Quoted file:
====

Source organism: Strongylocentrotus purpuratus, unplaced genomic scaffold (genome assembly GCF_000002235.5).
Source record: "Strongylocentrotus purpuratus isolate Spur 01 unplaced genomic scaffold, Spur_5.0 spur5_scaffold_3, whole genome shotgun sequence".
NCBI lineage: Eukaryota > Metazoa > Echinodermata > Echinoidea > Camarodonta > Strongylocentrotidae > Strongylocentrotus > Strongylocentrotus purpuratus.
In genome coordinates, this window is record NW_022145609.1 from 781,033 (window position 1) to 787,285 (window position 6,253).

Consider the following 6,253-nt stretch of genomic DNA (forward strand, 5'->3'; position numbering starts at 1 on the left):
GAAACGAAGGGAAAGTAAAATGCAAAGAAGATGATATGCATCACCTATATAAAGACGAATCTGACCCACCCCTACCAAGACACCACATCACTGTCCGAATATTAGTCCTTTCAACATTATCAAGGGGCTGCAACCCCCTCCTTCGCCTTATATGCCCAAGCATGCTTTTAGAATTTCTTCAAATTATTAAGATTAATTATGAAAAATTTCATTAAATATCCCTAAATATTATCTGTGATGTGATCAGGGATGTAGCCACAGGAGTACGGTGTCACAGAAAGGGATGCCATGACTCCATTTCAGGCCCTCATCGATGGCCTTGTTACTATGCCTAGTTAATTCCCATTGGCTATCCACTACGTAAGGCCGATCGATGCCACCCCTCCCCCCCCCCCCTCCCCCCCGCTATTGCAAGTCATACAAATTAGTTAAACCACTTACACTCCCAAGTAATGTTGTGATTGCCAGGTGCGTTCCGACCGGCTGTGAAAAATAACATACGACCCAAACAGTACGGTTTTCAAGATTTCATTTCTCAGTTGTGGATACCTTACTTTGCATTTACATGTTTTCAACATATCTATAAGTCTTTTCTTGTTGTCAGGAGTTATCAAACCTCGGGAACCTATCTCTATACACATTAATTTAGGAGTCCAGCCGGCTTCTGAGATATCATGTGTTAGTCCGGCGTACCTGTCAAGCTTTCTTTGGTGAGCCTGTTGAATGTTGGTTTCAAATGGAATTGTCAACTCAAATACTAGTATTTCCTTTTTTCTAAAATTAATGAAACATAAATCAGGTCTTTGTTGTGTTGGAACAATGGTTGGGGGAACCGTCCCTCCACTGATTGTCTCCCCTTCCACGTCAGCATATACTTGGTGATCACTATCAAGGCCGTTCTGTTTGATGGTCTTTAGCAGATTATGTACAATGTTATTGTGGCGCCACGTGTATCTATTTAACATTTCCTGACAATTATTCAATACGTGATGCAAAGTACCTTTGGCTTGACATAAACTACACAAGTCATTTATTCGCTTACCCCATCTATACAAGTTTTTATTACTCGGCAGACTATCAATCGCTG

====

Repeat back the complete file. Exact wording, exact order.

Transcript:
Source organism: Strongylocentrotus purpuratus, unplaced genomic scaffold (genome assembly GCF_000002235.5).
Source record: "Strongylocentrotus purpuratus isolate Spur 01 unplaced genomic scaffold, Spur_5.0 spur5_scaffold_3, whole genome shotgun sequence".
NCBI lineage: Eukaryota > Metazoa > Echinodermata > Echinoidea > Camarodonta > Strongylocentrotidae > Strongylocentrotus > Strongylocentrotus purpuratus.
In genome coordinates, this window is record NW_022145609.1 from 781,033 (window position 1) to 787,285 (window position 6,253).

Consider the following 6,253-nt stretch of genomic DNA (forward strand, 5'->3'; position numbering starts at 1 on the left):
GAAACGAAGGGAAAGTAAAATGCAAAGAAGATGATATGCATCACCTATATAAAGACGAATCTGACCCACCCCTACCAAGACACCACATCACTGTCCGAATATTAGTCCTTTCAACATTATCAAGGGGCTGCAACCCCCTCCTTCGCCTTATATGCCCAAGCATGCTTTTAGAATTTCTTCAAATTATTAAGATTAATTATGAAAAATTTCATTAAATATCCCTAAATATTATCTGTGATGTGATCAGGGATGTAGCCACAGGAGTACGGTGTCACAGAAAGGGATGCCATGACTCCATTTCAGGCCCTCATCGATGGCCTTGTTACTATGCCTAGTTAATTCCCATTGGCTATCCACTACGTAAGGCCGATCGATGCCACCCCTCCCCCCCCCCCCTCCCCCCCGCTATTGCAAGTCATACAAATTAGTTAAACCACTTACACTCCCAAGTAATGTTGTGATTGCCAGGTGCGTTCCGACCGGCTGTGAAAAATAACATACGACCCAAACAGTACGGTTTTCAAGATTTCATTTCTCAGTTGTGGATACCTTACTTTGCATTTACATGTTTTCAACATATCTATAAGTCTTTTCTTGTTGTCAGGAGTTATCAAACCTCGGGAACCTATCTCTATACACATTAATTTAGGAGTCCAGCCGGCTTCTGAGATATCATGTGTTAGTCCGGCGTACCTGTCAAGCTTTCTTTGGTGAGCCTGTTGAATGTTGGTTTCAAATGGAATTGTCAACTCAAATACTAGTATTTCCTTTTTTCTAAAATTAATGAAACATAAATCAGGTCTTTGTTGTGTTGGAACAATGGTTGGGGGAACCGTCCCTCCACTGATTGTCTCCCCTTCCACGTCAGCATATACTTGGTGATCACTATCAAGGCCGTTCTGTTTGATGGTCTTTAGCAGATTATGTACAATGTTATTGTGGCGCCACGTGTATCTATTTAACATTTCCTGACAATTATTCAATACGTGATGCAAAGTACCTTTGGCTTGACATAAACTACACAAGTCATTTATTCGCTTACCCCATCTATACAAGTTTTTATTACTCGGCAGACTATCAATCGCTG